I’ve always loved Paris but somehow never known it. I have been there more times than I can remember, both as a tourist and working. But going there for business or a city break – it feels like surfing a city, when you really want to dive in.
I didn’t want to go to Michelin starred restaurants, the Louvre, the Eiffel Tower or anywhere on the Île de la Cité. I’d done that and that was no more Paris than The Ivy, Tate Modern and Buckingham Palace are London. Any big city is the sum of its parts, the districts where the denizens eat, drink and sleep.
How best to explore the Paris Arrondissements? The same way that I get about London, I thought – on my Brompton folding bicycle.
I booked 4 nights in a travel hotel in Montreuil, just outside the 20th Arrondissement and half an hour’s pedaling from the centre. I made no plans and took no maps. This trip was to be pure serendipity apart from my handheld GPS with the hotel location waypointed.
The morning after my arrival, I unfolded my bike and hit the road. I gauged the direction of central Paris by cycling into the Parc Jean Moulin near my hotel. From there, I could see the Eiffel Tower so I headed in that direction.
It brought me to the huge roundabout of Place de la Nation. I hung back and waited before entering the Place.
A young woman on a sit-up-and-beg bicycle wearing a long floral dress, Louis Vuitton handbag placed stylishly in the basket, swept past me and seamlessly entered the roundabout. I tucked in behind her.
Can you be accused of stalking someone on a bicycle? I hoped not. Her way round this intimidating roundabout was illuminating. Signal where you are going. Without nervousness or hesitation, go there. It works, even traversing the notorious Place Charles de Gaulle which I did for the cycling experience, rather than any wish to see it again.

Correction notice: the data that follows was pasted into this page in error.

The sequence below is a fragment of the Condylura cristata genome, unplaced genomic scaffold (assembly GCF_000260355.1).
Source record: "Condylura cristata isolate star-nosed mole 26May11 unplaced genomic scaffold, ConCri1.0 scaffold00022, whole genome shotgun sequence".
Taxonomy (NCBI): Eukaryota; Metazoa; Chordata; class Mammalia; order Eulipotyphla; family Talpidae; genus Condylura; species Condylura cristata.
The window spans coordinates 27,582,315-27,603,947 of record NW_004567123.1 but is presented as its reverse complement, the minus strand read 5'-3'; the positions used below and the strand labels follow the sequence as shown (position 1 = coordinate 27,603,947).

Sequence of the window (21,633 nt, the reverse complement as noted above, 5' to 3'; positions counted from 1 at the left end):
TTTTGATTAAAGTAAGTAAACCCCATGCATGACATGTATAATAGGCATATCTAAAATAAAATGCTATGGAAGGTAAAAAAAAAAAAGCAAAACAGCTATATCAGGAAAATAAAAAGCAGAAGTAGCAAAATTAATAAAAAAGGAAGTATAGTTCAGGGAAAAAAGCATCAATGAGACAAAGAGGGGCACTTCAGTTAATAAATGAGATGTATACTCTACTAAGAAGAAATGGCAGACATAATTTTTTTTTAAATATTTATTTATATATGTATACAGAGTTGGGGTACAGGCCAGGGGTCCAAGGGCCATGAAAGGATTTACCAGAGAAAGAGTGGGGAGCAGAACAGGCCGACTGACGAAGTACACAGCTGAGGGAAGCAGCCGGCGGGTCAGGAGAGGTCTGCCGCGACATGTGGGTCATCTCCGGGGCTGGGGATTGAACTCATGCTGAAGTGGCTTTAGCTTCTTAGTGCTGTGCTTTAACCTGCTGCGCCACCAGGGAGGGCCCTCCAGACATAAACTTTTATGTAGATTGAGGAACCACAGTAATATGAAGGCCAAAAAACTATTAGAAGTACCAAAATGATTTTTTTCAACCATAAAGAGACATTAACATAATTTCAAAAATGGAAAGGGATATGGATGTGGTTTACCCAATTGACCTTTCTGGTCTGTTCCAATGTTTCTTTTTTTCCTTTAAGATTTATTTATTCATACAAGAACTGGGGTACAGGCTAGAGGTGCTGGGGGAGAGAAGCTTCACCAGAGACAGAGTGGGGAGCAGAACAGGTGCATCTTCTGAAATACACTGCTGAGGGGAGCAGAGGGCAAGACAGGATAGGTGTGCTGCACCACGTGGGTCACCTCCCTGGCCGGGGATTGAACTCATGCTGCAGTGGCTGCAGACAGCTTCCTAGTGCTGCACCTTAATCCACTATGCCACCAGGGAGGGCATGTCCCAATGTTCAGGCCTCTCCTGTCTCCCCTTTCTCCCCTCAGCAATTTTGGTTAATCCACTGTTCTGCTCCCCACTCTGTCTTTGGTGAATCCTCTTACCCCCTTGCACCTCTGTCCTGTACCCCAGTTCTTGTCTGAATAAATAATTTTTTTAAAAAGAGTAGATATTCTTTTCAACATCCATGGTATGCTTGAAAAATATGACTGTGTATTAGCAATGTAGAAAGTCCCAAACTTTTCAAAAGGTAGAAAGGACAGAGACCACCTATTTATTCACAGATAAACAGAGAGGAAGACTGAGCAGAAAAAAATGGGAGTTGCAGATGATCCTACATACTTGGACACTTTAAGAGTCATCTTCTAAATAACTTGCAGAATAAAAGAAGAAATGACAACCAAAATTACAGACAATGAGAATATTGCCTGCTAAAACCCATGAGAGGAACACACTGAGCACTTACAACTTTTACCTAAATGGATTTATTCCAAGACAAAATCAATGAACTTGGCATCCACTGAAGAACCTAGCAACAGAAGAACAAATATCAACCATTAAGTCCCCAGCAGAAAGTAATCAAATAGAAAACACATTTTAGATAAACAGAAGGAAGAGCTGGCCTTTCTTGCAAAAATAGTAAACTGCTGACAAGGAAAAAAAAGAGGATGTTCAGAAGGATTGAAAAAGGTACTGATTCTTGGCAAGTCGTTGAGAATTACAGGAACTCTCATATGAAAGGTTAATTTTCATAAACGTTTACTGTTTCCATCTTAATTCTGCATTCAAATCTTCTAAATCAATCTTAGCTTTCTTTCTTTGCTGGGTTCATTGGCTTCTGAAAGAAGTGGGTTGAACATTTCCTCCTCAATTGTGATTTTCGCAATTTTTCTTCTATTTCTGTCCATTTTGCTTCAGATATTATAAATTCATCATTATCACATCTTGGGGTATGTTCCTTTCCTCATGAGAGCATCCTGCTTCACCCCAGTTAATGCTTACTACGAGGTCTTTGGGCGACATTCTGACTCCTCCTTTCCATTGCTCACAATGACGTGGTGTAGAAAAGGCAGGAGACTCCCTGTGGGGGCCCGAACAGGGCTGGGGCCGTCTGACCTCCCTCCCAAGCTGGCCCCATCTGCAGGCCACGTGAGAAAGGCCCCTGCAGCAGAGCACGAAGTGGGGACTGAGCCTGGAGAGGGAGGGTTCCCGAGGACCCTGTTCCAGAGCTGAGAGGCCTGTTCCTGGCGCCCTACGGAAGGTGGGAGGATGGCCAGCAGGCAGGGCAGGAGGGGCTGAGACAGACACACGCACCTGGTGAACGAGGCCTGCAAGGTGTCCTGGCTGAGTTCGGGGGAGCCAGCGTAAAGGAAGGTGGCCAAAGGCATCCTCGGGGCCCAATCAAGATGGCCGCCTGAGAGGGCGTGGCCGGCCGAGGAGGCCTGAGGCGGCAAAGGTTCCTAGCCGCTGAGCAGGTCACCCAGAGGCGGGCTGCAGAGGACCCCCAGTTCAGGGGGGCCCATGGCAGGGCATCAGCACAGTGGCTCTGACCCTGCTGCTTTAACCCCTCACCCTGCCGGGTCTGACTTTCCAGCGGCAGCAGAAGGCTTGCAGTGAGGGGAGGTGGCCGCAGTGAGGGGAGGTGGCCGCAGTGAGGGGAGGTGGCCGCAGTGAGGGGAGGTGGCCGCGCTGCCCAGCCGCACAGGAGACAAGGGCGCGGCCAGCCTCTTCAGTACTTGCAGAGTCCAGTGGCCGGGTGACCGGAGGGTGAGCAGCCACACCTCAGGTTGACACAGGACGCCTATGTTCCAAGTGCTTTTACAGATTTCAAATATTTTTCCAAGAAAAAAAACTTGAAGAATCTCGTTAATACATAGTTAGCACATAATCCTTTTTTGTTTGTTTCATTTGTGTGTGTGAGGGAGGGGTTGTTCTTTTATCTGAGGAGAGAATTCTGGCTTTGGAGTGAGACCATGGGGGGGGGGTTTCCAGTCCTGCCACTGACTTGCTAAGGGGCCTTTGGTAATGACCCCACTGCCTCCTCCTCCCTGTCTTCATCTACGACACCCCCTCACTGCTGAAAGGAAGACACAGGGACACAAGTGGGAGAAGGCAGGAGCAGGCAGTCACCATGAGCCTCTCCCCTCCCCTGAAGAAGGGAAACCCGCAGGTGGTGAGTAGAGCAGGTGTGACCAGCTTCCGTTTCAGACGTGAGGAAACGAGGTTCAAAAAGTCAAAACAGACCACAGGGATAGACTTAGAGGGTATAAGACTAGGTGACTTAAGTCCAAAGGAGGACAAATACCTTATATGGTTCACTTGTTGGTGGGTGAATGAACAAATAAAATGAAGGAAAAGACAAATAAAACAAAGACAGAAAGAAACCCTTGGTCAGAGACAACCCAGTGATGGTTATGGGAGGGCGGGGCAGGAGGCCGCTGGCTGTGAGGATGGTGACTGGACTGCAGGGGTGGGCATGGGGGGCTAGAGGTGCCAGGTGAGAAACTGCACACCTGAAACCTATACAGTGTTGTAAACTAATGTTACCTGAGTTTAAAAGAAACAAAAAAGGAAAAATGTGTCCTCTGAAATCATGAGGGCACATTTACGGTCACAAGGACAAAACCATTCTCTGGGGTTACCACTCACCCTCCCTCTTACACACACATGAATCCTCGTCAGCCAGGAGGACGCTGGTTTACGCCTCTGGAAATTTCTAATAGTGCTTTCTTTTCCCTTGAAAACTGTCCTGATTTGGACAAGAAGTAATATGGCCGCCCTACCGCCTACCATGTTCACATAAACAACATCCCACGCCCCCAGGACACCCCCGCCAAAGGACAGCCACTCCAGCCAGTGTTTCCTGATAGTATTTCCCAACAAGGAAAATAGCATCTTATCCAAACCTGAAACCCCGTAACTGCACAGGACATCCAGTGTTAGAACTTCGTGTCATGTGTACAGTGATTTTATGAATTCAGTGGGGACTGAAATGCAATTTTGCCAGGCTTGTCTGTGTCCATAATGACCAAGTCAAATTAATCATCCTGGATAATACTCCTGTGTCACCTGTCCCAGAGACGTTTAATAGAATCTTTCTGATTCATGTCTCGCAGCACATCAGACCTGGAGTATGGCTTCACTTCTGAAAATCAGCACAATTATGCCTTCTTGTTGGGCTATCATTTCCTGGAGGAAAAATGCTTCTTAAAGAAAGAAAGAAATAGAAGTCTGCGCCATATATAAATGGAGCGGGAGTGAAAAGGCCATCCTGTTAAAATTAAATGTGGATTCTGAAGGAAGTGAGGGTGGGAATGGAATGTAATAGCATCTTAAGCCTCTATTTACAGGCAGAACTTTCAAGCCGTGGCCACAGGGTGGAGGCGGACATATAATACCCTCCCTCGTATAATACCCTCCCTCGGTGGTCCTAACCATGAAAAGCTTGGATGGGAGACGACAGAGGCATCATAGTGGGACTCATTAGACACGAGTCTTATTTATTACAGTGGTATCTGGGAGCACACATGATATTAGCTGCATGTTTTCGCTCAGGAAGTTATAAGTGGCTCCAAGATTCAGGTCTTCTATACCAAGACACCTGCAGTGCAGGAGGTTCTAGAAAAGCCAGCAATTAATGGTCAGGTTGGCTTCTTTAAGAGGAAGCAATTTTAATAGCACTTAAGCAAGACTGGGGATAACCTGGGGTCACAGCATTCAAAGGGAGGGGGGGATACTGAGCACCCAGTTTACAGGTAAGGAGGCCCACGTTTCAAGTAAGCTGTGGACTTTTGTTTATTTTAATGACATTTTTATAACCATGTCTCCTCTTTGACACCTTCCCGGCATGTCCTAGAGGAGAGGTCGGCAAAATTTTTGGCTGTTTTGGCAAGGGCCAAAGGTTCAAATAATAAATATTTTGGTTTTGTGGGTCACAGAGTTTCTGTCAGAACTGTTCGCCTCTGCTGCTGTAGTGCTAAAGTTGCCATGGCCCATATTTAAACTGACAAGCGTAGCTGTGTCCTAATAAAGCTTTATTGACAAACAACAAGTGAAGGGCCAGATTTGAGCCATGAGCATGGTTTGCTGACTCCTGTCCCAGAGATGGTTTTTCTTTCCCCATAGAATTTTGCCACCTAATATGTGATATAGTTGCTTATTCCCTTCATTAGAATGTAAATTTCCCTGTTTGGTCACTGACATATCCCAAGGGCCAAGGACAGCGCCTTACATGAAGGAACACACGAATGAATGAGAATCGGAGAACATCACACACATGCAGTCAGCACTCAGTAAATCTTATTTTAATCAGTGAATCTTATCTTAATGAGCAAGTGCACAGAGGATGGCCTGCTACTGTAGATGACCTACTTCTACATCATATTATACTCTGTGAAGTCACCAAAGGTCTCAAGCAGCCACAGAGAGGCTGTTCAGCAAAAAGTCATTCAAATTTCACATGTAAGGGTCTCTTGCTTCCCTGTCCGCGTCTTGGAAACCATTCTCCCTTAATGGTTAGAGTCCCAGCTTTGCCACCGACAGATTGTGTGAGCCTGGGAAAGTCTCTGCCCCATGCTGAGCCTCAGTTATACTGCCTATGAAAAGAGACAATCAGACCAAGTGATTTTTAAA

For the next 3 days I rode where the whim took me, from one side of the city to the other. From the canals of the 19th to Paris’s Kensington, the 16th. From ‘un sandwiche et une biere’. in a pavement cafe near the Sorbonne to dinner in a restaurant on the Avenue Parmentier.
I rode about 30 miles each day from 9am to 6pm, returning to the hotel for a rest and shower before going out to eat in the evening. I ate when I found somewhere I fancied eating. I drank in back streets in the 20th. When I’d had enough, the GPS pointed to my hotel.
There is a line in a Joni Mitchell song where her character says ‘I was a free man in Paris, unfettered and alive’. She is spot on.
Advice is that the secret of a enjoyable holiday is careful planning and attention to detail . I propose an alternative. No planning and no detail. Not even a map.
But don’t forget your bicycle.